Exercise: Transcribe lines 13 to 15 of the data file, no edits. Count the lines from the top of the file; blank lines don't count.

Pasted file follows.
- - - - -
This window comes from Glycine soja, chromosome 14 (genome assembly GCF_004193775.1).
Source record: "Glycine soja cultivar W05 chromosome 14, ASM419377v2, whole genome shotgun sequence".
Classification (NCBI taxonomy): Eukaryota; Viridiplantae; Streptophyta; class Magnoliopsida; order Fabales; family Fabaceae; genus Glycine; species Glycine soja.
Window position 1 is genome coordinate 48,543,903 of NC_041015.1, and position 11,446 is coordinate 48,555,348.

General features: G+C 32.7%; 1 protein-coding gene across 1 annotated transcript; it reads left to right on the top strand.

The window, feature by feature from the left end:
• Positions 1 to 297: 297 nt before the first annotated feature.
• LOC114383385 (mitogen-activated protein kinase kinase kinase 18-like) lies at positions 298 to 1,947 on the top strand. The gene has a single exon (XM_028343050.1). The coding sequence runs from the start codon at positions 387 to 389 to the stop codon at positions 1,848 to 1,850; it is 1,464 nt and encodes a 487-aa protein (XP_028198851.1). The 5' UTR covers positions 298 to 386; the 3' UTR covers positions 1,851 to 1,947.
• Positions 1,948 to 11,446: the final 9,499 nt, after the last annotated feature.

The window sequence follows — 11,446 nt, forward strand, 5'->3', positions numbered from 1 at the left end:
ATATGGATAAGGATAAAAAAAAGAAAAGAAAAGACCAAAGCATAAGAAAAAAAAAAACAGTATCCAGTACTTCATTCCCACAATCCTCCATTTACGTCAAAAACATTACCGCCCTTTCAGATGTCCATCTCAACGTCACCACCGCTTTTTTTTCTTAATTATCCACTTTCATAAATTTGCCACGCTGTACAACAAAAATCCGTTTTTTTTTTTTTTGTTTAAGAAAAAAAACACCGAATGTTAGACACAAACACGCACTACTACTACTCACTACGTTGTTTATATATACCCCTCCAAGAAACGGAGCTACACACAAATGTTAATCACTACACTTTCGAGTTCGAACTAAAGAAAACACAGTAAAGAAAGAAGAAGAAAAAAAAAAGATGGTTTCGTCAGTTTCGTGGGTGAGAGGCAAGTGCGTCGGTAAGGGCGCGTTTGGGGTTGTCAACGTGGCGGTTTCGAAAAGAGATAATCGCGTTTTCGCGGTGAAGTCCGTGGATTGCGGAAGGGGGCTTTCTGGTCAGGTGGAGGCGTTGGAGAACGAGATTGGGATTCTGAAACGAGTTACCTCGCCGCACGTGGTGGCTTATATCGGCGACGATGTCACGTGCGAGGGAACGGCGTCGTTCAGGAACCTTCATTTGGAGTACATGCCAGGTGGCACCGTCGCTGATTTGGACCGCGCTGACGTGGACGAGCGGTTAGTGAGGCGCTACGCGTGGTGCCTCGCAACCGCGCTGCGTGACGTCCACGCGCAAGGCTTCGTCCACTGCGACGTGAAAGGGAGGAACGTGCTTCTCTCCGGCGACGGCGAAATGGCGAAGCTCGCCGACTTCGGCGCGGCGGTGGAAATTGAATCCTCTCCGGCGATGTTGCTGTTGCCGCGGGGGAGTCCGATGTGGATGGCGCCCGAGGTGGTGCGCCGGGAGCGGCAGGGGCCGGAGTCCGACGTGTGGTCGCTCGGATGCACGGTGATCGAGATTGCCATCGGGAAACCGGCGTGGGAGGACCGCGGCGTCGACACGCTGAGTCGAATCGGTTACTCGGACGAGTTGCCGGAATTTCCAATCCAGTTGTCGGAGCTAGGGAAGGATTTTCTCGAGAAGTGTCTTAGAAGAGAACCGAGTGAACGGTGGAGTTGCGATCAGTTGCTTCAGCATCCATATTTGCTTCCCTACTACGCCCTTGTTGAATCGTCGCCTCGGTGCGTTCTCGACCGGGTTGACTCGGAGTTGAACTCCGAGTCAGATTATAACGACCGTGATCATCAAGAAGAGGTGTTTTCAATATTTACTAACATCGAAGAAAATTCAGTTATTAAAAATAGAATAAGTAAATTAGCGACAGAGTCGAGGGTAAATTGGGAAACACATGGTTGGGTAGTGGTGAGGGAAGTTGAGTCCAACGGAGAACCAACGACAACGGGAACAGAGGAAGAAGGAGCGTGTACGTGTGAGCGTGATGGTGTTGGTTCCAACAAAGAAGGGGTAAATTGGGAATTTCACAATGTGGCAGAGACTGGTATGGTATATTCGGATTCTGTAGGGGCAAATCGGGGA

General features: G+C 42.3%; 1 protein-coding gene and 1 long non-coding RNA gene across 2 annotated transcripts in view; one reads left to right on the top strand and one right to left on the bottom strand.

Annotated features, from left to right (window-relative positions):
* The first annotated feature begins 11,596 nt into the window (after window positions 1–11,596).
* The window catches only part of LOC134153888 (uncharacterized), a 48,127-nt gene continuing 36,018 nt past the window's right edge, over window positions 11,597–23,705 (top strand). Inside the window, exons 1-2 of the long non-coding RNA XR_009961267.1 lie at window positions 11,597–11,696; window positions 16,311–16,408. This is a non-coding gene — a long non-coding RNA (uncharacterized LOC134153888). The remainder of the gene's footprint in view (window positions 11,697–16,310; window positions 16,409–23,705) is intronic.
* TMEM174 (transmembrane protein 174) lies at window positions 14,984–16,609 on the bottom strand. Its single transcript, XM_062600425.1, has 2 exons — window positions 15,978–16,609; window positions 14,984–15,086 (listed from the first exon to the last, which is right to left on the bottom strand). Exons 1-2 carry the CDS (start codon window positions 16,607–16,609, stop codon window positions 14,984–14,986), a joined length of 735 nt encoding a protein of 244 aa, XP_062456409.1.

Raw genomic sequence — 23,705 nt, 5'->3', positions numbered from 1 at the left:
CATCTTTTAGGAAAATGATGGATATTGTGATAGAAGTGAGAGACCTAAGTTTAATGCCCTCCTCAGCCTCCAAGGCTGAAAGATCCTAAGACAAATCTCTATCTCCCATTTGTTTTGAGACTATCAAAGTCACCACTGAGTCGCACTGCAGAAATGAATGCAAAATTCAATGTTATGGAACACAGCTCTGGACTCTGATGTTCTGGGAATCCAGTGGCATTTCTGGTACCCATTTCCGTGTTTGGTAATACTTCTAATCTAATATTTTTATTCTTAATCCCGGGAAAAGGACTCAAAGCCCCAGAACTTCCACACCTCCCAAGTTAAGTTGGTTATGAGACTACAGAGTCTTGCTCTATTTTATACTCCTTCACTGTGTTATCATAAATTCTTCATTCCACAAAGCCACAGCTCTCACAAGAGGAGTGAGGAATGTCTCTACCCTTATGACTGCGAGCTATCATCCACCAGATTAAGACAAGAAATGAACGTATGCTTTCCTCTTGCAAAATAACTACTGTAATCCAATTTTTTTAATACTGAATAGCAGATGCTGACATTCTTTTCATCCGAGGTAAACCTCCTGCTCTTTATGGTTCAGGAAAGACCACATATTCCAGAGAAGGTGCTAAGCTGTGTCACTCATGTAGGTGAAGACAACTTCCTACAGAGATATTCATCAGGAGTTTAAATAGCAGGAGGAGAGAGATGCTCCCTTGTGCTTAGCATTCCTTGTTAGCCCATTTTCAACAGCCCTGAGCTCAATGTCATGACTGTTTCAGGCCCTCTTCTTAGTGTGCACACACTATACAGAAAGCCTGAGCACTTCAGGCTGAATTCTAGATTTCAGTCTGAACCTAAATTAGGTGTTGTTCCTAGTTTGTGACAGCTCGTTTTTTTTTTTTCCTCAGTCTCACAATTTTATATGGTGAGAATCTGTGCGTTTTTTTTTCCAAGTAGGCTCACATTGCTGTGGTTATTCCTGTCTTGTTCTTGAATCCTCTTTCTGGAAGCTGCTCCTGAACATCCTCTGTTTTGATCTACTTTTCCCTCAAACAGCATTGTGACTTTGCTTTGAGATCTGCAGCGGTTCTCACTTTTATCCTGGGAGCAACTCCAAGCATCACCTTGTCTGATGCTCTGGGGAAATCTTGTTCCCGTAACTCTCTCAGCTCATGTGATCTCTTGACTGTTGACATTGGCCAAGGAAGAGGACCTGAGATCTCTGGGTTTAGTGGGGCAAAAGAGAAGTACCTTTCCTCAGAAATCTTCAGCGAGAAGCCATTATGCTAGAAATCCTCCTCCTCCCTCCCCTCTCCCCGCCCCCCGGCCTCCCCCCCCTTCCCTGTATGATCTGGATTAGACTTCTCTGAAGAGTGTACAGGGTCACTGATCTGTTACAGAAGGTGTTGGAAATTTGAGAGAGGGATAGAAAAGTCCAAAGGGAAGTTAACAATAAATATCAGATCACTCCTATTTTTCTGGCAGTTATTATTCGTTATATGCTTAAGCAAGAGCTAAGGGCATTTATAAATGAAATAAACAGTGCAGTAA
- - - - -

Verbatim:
Annotated features, from left to right (window-relative positions):
* The first annotated feature begins 11,596 nt into the window (after window positions 1–11,596).
* The window catches only part of LOC134153888 (uncharacterized), a 48,127-nt gene continuing 36,018 nt past the window's right edge, over window positions 11,597–23,705 (top strand). Inside the window, exons 1-2 of the long non-coding RNA XR_009961267.1 lie at window positions 11,597–11,696; window positions 16,311–16,408. This is a non-coding gene — a long non-coding RNA (uncharacterized LOC134153888). The remainder of the gene's footprint in view (window positions 11,697–16,310; window positions 16,409–23,705) is intronic.